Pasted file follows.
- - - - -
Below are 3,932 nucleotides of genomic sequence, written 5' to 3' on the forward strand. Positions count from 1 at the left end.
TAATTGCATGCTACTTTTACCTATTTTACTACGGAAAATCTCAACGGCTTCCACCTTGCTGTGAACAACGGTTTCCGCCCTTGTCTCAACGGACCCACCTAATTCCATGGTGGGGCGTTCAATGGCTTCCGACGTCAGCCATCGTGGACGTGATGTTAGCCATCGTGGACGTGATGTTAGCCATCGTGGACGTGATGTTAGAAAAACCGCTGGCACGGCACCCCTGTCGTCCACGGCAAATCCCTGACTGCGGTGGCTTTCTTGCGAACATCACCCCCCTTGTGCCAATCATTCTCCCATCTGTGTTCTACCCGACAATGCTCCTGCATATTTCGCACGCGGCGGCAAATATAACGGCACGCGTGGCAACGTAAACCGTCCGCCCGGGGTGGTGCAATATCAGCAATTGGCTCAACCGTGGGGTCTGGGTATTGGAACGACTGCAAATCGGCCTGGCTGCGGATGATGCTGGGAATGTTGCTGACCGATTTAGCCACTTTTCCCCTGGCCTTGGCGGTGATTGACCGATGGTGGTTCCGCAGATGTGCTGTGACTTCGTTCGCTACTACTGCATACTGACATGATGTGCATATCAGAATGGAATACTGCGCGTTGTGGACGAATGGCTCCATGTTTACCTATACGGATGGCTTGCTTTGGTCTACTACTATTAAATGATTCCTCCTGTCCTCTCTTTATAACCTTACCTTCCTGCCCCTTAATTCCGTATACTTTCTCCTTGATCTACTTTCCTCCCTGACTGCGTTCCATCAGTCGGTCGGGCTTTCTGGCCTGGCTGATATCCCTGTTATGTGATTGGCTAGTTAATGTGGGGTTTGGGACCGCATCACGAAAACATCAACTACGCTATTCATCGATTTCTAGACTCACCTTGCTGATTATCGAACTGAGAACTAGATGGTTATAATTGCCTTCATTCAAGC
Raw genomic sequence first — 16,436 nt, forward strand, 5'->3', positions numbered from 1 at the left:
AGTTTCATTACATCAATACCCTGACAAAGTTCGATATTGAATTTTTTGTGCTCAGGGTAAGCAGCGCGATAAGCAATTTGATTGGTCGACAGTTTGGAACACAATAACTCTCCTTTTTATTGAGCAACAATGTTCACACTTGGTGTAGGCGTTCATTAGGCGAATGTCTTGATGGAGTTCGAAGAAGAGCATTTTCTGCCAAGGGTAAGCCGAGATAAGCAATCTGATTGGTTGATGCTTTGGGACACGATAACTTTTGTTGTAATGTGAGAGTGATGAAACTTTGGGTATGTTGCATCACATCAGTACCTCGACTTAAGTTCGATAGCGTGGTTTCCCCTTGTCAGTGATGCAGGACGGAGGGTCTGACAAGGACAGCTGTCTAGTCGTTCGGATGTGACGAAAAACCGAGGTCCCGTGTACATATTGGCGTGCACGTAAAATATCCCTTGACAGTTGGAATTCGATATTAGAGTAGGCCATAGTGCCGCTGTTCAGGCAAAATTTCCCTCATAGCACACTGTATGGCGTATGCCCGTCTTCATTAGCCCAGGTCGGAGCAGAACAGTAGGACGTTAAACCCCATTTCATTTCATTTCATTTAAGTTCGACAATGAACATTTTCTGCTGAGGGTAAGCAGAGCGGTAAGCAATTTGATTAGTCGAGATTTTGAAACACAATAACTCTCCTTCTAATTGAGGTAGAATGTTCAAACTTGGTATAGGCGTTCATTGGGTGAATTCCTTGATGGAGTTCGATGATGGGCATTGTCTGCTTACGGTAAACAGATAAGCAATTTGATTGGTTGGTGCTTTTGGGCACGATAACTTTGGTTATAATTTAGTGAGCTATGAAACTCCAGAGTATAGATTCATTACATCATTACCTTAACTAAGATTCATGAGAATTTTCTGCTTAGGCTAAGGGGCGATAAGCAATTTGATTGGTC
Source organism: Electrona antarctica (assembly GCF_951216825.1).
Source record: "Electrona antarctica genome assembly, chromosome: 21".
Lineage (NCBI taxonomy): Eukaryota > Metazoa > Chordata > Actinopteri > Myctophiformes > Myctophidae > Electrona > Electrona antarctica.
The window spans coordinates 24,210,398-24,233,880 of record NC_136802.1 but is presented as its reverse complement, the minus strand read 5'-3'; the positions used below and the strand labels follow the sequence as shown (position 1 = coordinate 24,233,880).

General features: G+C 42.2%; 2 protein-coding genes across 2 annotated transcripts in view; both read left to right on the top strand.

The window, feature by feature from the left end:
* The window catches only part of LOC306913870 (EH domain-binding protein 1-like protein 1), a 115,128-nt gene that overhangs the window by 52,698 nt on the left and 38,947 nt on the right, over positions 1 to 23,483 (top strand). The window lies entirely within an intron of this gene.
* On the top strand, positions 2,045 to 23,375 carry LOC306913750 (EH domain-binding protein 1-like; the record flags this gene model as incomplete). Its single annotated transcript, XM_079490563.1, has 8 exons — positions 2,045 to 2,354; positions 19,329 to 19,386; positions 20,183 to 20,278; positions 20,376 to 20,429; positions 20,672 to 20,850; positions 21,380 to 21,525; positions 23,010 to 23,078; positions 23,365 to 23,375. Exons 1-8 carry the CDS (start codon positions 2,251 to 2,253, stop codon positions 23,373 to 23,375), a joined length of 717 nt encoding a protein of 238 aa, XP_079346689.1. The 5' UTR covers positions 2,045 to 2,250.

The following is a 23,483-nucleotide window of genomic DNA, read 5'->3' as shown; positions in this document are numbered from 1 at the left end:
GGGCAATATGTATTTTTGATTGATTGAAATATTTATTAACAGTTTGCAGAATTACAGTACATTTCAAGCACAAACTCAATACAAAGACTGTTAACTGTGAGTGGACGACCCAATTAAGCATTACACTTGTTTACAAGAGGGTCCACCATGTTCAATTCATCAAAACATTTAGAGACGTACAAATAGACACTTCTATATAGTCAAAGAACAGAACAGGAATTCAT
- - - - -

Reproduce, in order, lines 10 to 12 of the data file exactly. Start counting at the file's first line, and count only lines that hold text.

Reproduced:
The window, feature by feature from the left end:
* The window catches only part of LOC306913870 (EH domain-binding protein 1-like protein 1), a 115,128-nt gene that overhangs the window by 52,698 nt on the left and 38,947 nt on the right, over positions 1 to 23,483 (top strand). The window lies entirely within an intron of this gene.
* On the top strand, positions 2,045 to 23,375 carry LOC306913750 (EH domain-binding protein 1-like; the record flags this gene model as incomplete). Its single annotated transcript, XM_079490563.1, has 8 exons — positions 2,045 to 2,354; positions 19,329 to 19,386; positions 20,183 to 20,278; positions 20,376 to 20,429; positions 20,672 to 20,850; positions 21,380 to 21,525; positions 23,010 to 23,078; positions 23,365 to 23,375. Exons 1-8 carry the CDS (start codon positions 2,251 to 2,253, stop codon positions 23,373 to 23,375), a joined length of 717 nt encoding a protein of 238 aa, XP_079346689.1. The 5' UTR covers positions 2,045 to 2,250.